The feedback I mixer 220 a may comprise suitable logic, circuitry, and/or code that may enable downconversion of an input signal. The feedback I mixer 220 a may utilize an input local oscillator signal labeled as LO220a (in FIG. 2A) to downconvert the input signal. The input signal may be an upconverted quadrature RF signal. In an exemplary embodiment of the invention, the feedback I mixer 220 a may receive a differential input signal and output a differential output signal.

The feedback Q mixer 220 b may be substantially similar to the feedback I mixer 220 a. The feedback Q mixer 220 b may utilize an input local oscillator signal labeled LO220b (in FIG. 2A) to downconvert the input signal.

The PA 214 may comprise suitable logic, circuitry, and/or code that may enable amplification of input signals to generate a transmitted signal of sufficient signal power (as measured by dBm, for example) for transmission via a wireless communication medium. In an exemplary embodiment of the invention, the PA 214 may receive a differential input signal and output a differential output signal.

The PAD 212 may comprise suitable logic, circuitry, and/or code that may enable amplification of input signals to generate an amplified output signal. The PAD 212 may be utilized in multistage amplifier systems wherein the output of the PAD 212 may be an input to a subsequent amplification stage. In an exemplary embodiment of the invention, the PAD 212 may receive a differential input signal and output a differential output signal.

The RFPGA 210 may comprise suitable logic, circuitry, and/or code that may enable amplification of input signals to generate an amplified output signal, wherein the amount of amplification, as measured in dB, may be determined based on an input control signal. In various embodiments of the invention, the input control signal may comprise binary bits. In an exemplary embodiment of the invention, the RFPGA 210 may receive a differential input signal and generate a differential output signal.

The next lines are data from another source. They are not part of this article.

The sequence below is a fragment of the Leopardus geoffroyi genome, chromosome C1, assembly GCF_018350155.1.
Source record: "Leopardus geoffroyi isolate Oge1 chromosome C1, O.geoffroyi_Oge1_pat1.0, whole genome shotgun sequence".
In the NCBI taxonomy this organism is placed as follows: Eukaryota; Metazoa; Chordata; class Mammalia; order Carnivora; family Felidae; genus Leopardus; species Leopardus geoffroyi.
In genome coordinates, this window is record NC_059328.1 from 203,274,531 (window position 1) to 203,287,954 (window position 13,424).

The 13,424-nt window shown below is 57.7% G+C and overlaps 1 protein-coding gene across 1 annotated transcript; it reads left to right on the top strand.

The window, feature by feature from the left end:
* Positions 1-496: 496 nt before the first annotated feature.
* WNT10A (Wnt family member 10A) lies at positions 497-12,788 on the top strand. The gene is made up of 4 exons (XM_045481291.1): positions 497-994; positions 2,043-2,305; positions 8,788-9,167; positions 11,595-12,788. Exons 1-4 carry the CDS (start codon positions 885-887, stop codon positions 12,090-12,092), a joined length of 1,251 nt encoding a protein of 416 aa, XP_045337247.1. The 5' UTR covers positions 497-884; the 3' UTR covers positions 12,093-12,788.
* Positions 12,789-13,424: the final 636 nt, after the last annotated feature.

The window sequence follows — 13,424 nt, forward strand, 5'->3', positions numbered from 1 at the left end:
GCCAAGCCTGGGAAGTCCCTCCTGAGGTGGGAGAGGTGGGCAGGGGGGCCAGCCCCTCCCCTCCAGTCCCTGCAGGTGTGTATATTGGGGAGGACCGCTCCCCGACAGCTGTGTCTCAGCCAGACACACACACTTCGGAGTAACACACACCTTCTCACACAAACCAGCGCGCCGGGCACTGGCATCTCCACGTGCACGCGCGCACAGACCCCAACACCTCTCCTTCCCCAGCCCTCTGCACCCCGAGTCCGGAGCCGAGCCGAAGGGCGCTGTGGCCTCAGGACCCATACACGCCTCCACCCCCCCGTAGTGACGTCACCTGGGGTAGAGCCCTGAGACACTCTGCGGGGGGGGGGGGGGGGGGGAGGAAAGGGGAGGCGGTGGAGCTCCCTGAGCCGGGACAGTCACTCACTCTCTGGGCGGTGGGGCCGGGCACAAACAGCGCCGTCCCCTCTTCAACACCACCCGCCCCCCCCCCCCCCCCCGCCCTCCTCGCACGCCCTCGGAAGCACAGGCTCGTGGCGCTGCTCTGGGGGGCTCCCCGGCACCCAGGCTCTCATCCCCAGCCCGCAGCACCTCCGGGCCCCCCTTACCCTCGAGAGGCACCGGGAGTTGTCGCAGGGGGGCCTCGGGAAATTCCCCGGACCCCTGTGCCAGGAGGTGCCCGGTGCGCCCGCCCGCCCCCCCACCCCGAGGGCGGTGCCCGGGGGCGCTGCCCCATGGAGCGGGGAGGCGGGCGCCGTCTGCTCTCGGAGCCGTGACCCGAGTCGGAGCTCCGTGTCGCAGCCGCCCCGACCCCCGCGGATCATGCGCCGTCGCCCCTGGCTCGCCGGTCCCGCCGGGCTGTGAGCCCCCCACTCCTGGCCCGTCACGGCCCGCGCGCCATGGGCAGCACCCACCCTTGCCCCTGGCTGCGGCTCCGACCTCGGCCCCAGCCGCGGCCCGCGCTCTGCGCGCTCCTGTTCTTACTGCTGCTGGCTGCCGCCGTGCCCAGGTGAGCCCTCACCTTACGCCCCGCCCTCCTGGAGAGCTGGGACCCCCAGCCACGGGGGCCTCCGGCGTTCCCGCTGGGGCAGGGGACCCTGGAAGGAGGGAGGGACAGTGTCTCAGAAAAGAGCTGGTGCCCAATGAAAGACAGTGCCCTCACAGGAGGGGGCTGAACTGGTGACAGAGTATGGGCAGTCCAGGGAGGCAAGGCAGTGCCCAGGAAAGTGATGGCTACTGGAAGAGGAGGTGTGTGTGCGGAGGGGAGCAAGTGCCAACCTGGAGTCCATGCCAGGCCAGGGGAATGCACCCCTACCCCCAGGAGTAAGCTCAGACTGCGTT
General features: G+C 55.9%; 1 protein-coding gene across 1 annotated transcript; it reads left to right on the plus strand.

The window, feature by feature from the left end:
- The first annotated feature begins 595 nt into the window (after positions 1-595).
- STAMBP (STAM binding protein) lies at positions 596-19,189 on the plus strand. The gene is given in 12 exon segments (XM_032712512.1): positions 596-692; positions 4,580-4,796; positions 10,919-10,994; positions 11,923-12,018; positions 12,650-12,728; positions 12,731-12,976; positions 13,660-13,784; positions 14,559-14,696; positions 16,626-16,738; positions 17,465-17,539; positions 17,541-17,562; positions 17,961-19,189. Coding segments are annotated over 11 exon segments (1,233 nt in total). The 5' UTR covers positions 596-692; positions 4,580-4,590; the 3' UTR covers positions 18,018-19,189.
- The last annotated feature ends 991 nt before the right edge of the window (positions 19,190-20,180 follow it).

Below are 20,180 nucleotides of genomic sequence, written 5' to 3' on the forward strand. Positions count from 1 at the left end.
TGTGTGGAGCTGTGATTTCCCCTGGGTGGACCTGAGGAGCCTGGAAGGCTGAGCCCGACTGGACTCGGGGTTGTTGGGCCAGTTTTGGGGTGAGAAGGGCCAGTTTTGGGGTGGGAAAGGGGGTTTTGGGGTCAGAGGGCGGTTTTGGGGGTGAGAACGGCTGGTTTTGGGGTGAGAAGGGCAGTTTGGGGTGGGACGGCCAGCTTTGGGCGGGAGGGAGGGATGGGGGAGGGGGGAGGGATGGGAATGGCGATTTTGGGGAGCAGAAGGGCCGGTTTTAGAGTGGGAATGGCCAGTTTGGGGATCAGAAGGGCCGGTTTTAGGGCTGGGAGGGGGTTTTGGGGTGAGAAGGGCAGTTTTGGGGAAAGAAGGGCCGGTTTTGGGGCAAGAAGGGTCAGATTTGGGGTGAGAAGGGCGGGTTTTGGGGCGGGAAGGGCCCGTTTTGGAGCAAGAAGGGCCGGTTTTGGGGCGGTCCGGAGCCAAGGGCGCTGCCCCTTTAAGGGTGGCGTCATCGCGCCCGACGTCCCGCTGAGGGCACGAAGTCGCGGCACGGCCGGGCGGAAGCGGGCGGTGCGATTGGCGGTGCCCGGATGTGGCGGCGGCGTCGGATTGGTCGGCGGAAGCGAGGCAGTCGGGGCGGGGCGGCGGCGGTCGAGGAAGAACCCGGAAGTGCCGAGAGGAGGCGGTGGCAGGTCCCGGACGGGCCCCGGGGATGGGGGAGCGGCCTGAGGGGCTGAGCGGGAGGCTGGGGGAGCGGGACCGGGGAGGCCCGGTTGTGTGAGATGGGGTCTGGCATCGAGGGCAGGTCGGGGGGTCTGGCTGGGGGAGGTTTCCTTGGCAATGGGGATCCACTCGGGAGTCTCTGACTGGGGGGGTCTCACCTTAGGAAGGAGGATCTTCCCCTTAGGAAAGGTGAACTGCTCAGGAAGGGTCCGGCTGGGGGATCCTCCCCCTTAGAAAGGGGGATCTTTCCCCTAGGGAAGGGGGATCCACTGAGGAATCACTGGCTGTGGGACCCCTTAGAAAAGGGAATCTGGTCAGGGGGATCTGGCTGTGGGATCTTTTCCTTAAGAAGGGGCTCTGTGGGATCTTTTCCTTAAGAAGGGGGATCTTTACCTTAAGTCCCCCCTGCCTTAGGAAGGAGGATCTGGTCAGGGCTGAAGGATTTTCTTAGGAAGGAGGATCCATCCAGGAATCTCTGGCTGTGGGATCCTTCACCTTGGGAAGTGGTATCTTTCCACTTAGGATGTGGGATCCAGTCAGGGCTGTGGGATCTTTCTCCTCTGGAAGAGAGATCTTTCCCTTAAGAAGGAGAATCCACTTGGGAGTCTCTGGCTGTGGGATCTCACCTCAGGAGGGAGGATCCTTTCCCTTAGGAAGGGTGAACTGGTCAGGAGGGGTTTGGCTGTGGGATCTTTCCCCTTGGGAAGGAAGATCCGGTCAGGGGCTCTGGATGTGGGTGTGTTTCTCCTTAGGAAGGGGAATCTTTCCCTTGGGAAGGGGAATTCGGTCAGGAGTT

The transmitter I mixer 208 a may comprise suitable logic, circuitry, and/or code that may enable generation of an RF signal by upconversion of an input signal. The transmitter I mixer 208 a may utilize an input local oscillator signal labeled as LO208a to upconvert the input signal. The upconverted signal may be an RF signal. The transmitter I mixer 208 a may produce an RF signal for which the carrier frequency may be equal to the frequency of the signal LO208a. In an exemplary embodiment of the invention, the transmitter I mixer 208 a may receive a differential input signal and generate a differential output signal.

The transmitter Q mixer 208 b may be substantially similar to the transmitter I mixer 208 a. The transmitter Q mixer 208 b may utilize an input local oscillator signal labeled as LO208b in quadrature to LO208a (in FIG. 2A) to upconvert the input signal.

The I gm 206 a may comprise suitable, logic, circuitry, and/or code that may enable generation of an output current, the amplitude of which may be proportional to an amplitude of an input voltage, wherein the measure of proportionality may be determined based on the transconductance parameter, gmI, associated with the I gm 206 a. In an exemplary embodiment of the invention, the I gm 206 a may receive a differential input signal and output a differential output signal.

The Q gm 206 b may be substantially similar to the I gm 206 a. The transconductance parameter associated with the Q gm 206 b is gmQ.

The I LPF 204 a may comprise suitable logic, circuitry, and/or code that may enable selection of a cutoff frequency, wherein the LPF may attenuate the amplitudes of input signal components for which the corresponding frequency is higher than the cutoff frequency, while the amplitudes of input signal components for which the corresponding frequency is less than the cutoff frequency may “pass,” or not be attenuated, or attenuated to a lesser degree than input signal components at frequencies higher than the cutoff frequency. In various embodiments of the invention, the I LPF 210 a may be implemented as a passive filter, such as one that utilizes resistor, capacitor, and/or inductor elements, or implemented as an active filter, such as one that utilizes an operational amplifier. In an exemplary embodiment of the invention, the I LPF 210 a may receive a differential input signal and output a differential output signal.

The Q LPF 204 b may be substantially similar to the I LPF 204 a.